About this park
Calling all self-sufficient campers! Are you seeking an authentic outback experience?
Karara Rangeland Park is made up of six former pastoral stations. This is red earth country, a big slice of Aussie outback and home to lots of wildlife with many natural attractions to explore. John Forrest Lookout is a good place to see banded ironstone rock formations.
This area is steeped in Aboriginal and European history. Discover the ruins of Damperwah State Farm and Warriedar’s historic buildings. Camel Soak is a waterhole in a granite outcrop that was a water source for camels and workers when building the rabbit proof fence. Long before that, it was an important place for Aboriginal people.
Karara Rangeland is renowned for its wildflowers. Between July and September colourful blooms carpet the land. A magical contrast against the red earth.
If you have a four-wheel drive vehicle you can follow four-wheel drive tracks along old pastoral station fence lines linking former windmills and stockyards. Check out the views from Breakaway Loop over Burrilgabby Lake and camp at the Kadji Kadji and Damperwah camp zones.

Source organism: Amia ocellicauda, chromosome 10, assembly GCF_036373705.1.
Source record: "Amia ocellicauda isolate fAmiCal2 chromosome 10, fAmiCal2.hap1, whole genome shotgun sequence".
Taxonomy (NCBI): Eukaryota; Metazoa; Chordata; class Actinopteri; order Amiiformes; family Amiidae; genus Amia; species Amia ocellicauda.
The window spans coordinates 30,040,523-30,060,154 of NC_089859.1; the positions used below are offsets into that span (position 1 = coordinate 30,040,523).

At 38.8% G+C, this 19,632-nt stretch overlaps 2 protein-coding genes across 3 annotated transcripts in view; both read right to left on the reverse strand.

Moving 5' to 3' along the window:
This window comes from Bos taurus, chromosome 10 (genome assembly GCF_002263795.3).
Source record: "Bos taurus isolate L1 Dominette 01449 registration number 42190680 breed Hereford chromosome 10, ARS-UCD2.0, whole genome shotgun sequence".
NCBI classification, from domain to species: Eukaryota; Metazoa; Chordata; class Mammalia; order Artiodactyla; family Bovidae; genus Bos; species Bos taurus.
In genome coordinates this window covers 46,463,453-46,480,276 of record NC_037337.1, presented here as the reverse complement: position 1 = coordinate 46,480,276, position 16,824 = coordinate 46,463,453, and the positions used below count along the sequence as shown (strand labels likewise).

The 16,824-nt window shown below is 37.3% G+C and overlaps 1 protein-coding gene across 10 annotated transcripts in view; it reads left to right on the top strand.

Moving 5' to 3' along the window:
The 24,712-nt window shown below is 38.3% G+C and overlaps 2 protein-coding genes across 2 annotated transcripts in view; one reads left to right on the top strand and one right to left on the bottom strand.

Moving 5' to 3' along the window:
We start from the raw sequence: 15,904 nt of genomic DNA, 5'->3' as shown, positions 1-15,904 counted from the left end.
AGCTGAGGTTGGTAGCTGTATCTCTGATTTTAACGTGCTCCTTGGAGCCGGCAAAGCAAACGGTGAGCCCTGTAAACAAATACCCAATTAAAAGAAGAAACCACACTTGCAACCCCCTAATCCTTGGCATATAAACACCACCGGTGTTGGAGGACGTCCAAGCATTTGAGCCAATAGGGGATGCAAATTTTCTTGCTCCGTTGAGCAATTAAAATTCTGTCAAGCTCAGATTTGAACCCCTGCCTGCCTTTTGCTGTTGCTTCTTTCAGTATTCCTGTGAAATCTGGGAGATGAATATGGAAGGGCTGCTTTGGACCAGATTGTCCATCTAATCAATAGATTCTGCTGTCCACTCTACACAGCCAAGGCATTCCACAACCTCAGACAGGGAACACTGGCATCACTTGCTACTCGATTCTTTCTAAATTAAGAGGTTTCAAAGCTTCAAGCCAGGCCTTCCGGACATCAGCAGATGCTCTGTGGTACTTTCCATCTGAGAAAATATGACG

This is the outback folks, the park is remote and hot in summer months. The best time to visit is between April and October. There are places to camp but no drinking water or supplies and no facilities. You’ll need to bring everything you need. Smartphone junkies prepare to go cold turkey. Mobile phone coverage varies from poor to non-existent! Carrying a personal location beacon (PLB) is recommended.
Karara Rangeland Park offers a true taste of the outback. So, when are you planning your off-grid adventure?
Plants, wildlife and fungi
Visit the Atlas of Living Australia for a list of species recorded in Karara Rangeland Park.
We recognise and acknowledge Badimia and Yamitji Nation people as the traditional owners of Karara Rangeland Park.